Spreadsheet errors could cost Irish firms dearly

4 Jul 2003

A move towards automated, rather than manual, checking of information and formulas contained in spreadsheets could save Irish firms embarrassing and costly mistakes, a leading consultant has advised. Computing errors, left unchecked, could potentially lead to incidents such as ‘rogue trader’ John Rusnak’s manipulation of a spreadsheet that cost the AIB subsidiary Allfirst Bank US$750m last year.

According to Patrick O’Beirne, an independent computer consultant and local operator for the European Spreadsheet Risks Interest Group (EUSPRIG), the majority of Irish firms that operate spreadsheets in mission critical working environments fail to automate their analysis and auditing of spreadsheets, relying on eyeballs rather than proven technology.

Failure by Allfirst to develop a US$10,000 spreadsheet that would accomplish a direct data drop from Reuters and eliminate the need to manually check rates gave John Rusnak the opportunity he needed to manipulate the weak control environment at the bank and commit one of the worst financial frauds in history.

“The Rusnak story is a perfect example of how things could slip through the net. There are half a dozen technology tools on the market that would have prevented this from happening. If any auditing had been done, the fraud would have been discovered,” O’Beirne added. He indicated that in most cases of firms auditing for Vat returns in spreadsheets, some 20pc of the files contained errors.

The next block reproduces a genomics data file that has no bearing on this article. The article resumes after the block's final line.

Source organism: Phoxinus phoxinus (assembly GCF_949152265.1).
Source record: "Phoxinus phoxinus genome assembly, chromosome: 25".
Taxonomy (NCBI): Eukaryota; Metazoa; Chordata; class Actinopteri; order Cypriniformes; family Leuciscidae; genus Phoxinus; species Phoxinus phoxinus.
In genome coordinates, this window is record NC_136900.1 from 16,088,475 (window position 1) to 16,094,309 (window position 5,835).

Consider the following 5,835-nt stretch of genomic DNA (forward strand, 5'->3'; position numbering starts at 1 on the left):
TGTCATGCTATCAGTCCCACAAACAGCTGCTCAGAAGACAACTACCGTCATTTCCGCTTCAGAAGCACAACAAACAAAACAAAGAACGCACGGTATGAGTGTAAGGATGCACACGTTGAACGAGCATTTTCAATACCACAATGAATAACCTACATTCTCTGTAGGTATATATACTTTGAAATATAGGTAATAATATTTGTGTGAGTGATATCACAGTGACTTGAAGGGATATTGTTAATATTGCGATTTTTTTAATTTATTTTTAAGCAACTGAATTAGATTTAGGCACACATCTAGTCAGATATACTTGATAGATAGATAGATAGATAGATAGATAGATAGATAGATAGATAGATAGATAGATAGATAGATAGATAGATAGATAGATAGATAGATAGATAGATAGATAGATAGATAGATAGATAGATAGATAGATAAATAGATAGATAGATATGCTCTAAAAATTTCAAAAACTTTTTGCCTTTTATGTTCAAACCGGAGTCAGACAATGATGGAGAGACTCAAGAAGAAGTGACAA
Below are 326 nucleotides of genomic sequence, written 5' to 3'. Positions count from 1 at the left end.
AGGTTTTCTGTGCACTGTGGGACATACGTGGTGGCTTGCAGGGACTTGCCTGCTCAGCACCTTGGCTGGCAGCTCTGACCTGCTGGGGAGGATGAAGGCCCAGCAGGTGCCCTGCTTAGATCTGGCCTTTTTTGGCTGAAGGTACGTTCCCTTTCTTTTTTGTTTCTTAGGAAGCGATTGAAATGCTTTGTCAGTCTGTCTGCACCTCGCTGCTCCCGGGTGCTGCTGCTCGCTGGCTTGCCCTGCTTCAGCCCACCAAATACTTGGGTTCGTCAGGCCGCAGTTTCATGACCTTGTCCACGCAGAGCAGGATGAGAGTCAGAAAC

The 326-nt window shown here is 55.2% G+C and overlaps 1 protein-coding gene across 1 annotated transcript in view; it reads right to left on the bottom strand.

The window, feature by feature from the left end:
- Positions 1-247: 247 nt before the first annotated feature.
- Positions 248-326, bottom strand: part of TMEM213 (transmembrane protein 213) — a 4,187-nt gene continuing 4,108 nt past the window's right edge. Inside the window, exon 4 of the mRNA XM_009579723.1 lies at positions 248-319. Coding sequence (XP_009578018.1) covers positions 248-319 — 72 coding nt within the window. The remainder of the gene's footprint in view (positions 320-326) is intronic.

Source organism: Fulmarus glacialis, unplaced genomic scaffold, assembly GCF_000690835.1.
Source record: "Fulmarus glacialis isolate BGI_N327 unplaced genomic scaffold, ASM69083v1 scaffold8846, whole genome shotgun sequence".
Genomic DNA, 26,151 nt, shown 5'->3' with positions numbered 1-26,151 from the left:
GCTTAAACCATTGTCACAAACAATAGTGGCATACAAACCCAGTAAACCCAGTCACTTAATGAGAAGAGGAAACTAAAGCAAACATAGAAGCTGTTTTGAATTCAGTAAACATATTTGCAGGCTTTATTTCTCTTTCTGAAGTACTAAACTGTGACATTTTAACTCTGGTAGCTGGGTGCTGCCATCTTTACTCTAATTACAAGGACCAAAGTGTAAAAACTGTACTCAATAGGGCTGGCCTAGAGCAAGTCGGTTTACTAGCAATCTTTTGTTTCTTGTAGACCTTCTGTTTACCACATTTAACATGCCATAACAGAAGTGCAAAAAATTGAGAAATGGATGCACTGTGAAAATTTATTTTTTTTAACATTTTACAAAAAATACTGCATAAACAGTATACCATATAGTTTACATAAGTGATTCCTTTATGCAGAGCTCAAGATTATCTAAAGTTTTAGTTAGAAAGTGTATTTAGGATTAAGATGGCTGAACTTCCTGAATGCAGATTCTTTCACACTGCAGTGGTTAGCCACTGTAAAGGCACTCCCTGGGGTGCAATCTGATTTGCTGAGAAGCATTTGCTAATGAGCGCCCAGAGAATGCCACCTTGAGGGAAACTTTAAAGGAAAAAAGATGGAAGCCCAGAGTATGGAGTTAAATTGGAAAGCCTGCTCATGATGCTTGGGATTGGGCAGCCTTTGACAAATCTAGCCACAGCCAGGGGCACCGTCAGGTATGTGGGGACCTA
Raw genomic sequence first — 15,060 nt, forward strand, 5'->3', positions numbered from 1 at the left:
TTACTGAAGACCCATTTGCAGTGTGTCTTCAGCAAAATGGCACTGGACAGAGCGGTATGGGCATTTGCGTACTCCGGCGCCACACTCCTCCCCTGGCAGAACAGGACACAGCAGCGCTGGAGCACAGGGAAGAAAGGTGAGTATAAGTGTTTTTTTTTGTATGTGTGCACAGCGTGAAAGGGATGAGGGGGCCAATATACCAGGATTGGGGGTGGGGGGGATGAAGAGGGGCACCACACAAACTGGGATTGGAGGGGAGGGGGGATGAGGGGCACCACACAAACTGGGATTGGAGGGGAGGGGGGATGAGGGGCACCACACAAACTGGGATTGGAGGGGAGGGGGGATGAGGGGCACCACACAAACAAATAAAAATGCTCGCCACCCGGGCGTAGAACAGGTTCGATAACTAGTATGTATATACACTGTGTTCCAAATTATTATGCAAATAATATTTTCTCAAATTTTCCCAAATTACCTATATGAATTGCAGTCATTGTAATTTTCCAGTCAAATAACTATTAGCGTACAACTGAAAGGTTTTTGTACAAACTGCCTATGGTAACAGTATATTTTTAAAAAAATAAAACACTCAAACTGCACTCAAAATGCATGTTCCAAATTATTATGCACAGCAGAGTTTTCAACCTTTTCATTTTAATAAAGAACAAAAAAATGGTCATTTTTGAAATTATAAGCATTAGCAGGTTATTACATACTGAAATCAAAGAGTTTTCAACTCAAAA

“People forget that in inputting information into a spreadsheet, they are in effect programming logic into the spreadsheet, and often this information is needed to provide a real-time picture of a firm’s turnover. People often don’t realise they are making mistakes, they re not trained to self-check and we are recommending that people acquire these tools and constantly check their work to reduce risks and losses,” O’Beirne told siliconrepublic.com.

Last month, Canadian electricity firm TransAlta Corp lost US$24m in earnings after a bidding error on a spreadsheet-powered online bidding system landed the firm more transmission hedging contracts from a New York based operator than it bargained for, at higher prices. The company’s computer spreadsheet contained mismatched bids for the contracts. The rules of the Independent System Operator did not allow for a reversal of the bids. “It was literally a cut-and-paste error in an Excel spreadsheet that we did not detect when we did our final sorting and ranking bids prior to submission”, said TransAlta’s CEO Steve Snyder.

On 24 and 25 July EUSPRIG, in association with the European Computer Driving Licence Foundation (ECDLF), the Irish Computer Society, KPMG Ireland and the Information Systems Audit and Control Association (ISACA) will be holding a conference at Trinity College to address the subject. The conference will feature numerous experts in this field as well as Dean Buckner, IT control specialist of the Banking Division in the Financial Services Authority (FSA) in London as well as industry researcher Ray Panko of the University of Hawaii. For more information go to www.eusprig.org.

By John Kennedy